A channel 2 report on Monday night called into question the credibility of the key state witness in the Bar Noar killings.The segment on the Uvda television program discussed an earlier infamous case involving Ya’acov Felician – brother of Hagai Felician, who is accused of killing two people at Tel Aviv’s Bar Noar LGBT center in August 2009. Ya’acov allegedly played a role in the October 7, 2006, slaying of Ayal Salhov, a high-level police informant who was killed by a single gunshot to the head in a remote area of the Pardess Katz neighborhood.


Ya’acov’s closest childhood friend is shown on Uvda saying that he told police investigators he knew Ya’acov was involved in the killing of Salhov, but that they did not follow up on his information after determining that he was not trustworthy.


The friend is the state’s key witness regarding the Bar Noar killings, a man upon whom the state has built a significant portion of its case.


Salhov’s murder is a lingering sore spot for Israeli police, an embarrassing affair in which they were unable to protect a state witness from being killed by his associates, even though he had told them repeatedly that he feared that they were onto him and his days were numbered.


In the Uvda program, the question was posed: how can the prosecution and a court trust a witness in the Bar Noar case who the police did not trust in the earlier Salhov case? (It also does not help that the witness embarrassed the state by briefly fleeing protective custody.) True, the prosecution claims that not everything restes on the witness and that it has additional pieces of evidence.


Reportedly, the prosecution obtained an indirect confession from Hagai to a cellmate, who was a police informant.


But confessions to cell-mates who are police informants have often been successfully attacked in the past as being inherently questionable and obtained in misleading circumstances.


Shaul Gonen, the manager of the Bar Noar club, also signed a deal to be a state witness in exchange for immunity regarding the charge that he sexually assaulted a younger relative of Hagai’s – an assault which is said to be the motivation for Hagai allegedly committing the Bar Noar murders.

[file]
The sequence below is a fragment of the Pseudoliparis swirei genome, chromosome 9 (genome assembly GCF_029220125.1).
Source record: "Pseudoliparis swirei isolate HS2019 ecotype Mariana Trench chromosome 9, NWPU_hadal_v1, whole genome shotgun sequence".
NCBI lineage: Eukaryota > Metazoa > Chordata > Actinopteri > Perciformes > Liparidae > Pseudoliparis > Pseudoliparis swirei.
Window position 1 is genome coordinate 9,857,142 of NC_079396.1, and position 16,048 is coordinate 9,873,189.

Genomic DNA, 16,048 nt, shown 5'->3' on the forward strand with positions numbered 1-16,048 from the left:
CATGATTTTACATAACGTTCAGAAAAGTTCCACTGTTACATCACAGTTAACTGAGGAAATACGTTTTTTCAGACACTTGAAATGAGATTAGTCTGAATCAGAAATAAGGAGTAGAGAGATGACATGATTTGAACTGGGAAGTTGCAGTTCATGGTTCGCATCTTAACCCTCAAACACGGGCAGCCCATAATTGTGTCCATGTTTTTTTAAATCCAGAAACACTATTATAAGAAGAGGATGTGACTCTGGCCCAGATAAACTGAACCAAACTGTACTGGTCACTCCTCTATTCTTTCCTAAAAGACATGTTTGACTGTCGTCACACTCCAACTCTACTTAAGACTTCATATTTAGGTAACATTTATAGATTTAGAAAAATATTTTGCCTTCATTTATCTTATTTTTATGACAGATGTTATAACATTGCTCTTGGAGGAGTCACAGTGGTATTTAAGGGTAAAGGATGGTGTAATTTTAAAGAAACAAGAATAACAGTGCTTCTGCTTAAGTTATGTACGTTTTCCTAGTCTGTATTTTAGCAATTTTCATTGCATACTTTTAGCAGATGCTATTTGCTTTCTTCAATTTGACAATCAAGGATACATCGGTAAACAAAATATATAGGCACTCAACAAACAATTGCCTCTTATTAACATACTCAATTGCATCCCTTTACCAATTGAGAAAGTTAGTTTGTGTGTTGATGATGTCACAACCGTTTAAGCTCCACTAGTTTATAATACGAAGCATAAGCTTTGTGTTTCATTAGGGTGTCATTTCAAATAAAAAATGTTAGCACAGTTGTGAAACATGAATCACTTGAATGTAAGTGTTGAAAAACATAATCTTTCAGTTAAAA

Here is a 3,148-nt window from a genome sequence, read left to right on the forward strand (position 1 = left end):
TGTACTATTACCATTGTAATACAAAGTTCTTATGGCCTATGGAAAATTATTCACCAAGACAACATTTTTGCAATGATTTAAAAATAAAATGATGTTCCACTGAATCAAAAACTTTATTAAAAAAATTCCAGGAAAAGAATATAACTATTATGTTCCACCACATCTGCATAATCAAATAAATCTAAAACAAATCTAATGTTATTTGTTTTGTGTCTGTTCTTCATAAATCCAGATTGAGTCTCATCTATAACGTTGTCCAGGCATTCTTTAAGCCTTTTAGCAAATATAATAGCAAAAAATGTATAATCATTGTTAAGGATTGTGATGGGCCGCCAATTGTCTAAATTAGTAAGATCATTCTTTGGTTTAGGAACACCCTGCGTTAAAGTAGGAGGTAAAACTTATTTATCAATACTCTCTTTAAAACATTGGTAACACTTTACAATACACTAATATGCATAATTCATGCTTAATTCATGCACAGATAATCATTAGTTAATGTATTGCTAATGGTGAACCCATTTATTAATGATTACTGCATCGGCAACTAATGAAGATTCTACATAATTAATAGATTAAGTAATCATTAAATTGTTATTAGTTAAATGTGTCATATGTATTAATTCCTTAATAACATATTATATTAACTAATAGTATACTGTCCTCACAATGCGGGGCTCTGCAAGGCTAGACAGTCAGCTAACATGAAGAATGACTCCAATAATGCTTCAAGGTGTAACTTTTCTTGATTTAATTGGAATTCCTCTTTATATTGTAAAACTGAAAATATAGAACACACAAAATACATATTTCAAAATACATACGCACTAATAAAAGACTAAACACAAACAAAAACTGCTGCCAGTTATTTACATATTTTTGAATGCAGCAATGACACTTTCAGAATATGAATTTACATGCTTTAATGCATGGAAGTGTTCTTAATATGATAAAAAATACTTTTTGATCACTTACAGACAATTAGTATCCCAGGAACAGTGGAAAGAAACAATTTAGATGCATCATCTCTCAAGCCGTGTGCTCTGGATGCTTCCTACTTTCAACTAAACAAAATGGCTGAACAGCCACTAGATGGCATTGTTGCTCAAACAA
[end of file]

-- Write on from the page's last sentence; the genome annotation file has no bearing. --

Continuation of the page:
But because of the serious criminal charge against Gonen and the clear personal conflict between him and the Bar Noar murder, it is uncertain how seriously his testimony will be taken.


Also, even with the confession to the cell-mate and Gonen as a witness, the prosecution does not have any physical evidence connecting Felician to the crime scene or the murder weapon, nor any witnesses placing him at the scene of the crime.


Moreover, if not for the state witness, it is unclear that the police would ever have broken open the case.


Even as the state claims there is additional corroborating evidence, given the importance of the state witness, sources indicate that the prosecution may confront any attack by the defense on its key witness similar to the questions raised by Uvda with a variation on its approach to state witness Shmuel Duchner in the Holyland trial.


Duchner freely admitted lying and exaggerating to the prosecution and to the court (including forging documents) to boost his claims against the Holyland trial defendants.


In many cases such admissions would lead to disqualifying a witness’ entire testimony.


But the prosecution convinced the court that it could split Duchner’s testimony into the true half and the untrue half, carving out the border using its own judgment and with the help of corroborating evidence.


The cell-mate confession, Gonen’s testimony and other evidence may be weak by themselves or if depended on as primary evidence, but the prosecution could argue that when that same evidence is used merely to support the testimony of its main witness, it serves as strong supporting evidence.


Put differently, the prosecution could still triumph if the court views the sum of the imperfect main state witness along with the imperfect supporting testimony as greater than the individual parts when viewed in isolation.


Sources also tried to make the more technical argument that the prosecution and the police are separate organs of the state.


The sources said that the prosecution would not be tied down by the 2006 case, since that case never reached it and it never made its own determination about the state witness’s credibility.


Rather, in the 2006 case, the current state witness was disregarded by police at an early stage, and only the police, not the prosecution, are vulnerable to attack for now trying to use that same witness.


This technical argument may hold little water since if anything the difference between the police and the prosecution is that the prosecution has a stricter standard for accepting evidence and witnesses than the police.


In other words, if even the police rejected the witness’ testimony in 2006, it appears even stranger that the prosecution would rely on that same witness to testify now.


It is probably going too far to say that the Uvda program torpedoed the prosecution’s Bar Noar case against Hagai.


But having to prove a case with complex explanations is always more difficult.


With all of the prosecution’s complex ways of explaining itself and relying on a witness who was once considered untrustworthy, the allegations from the program certainly showed the prosecution’s case to be much more of an uphill battle.


Ben Hartman contributed to this story.

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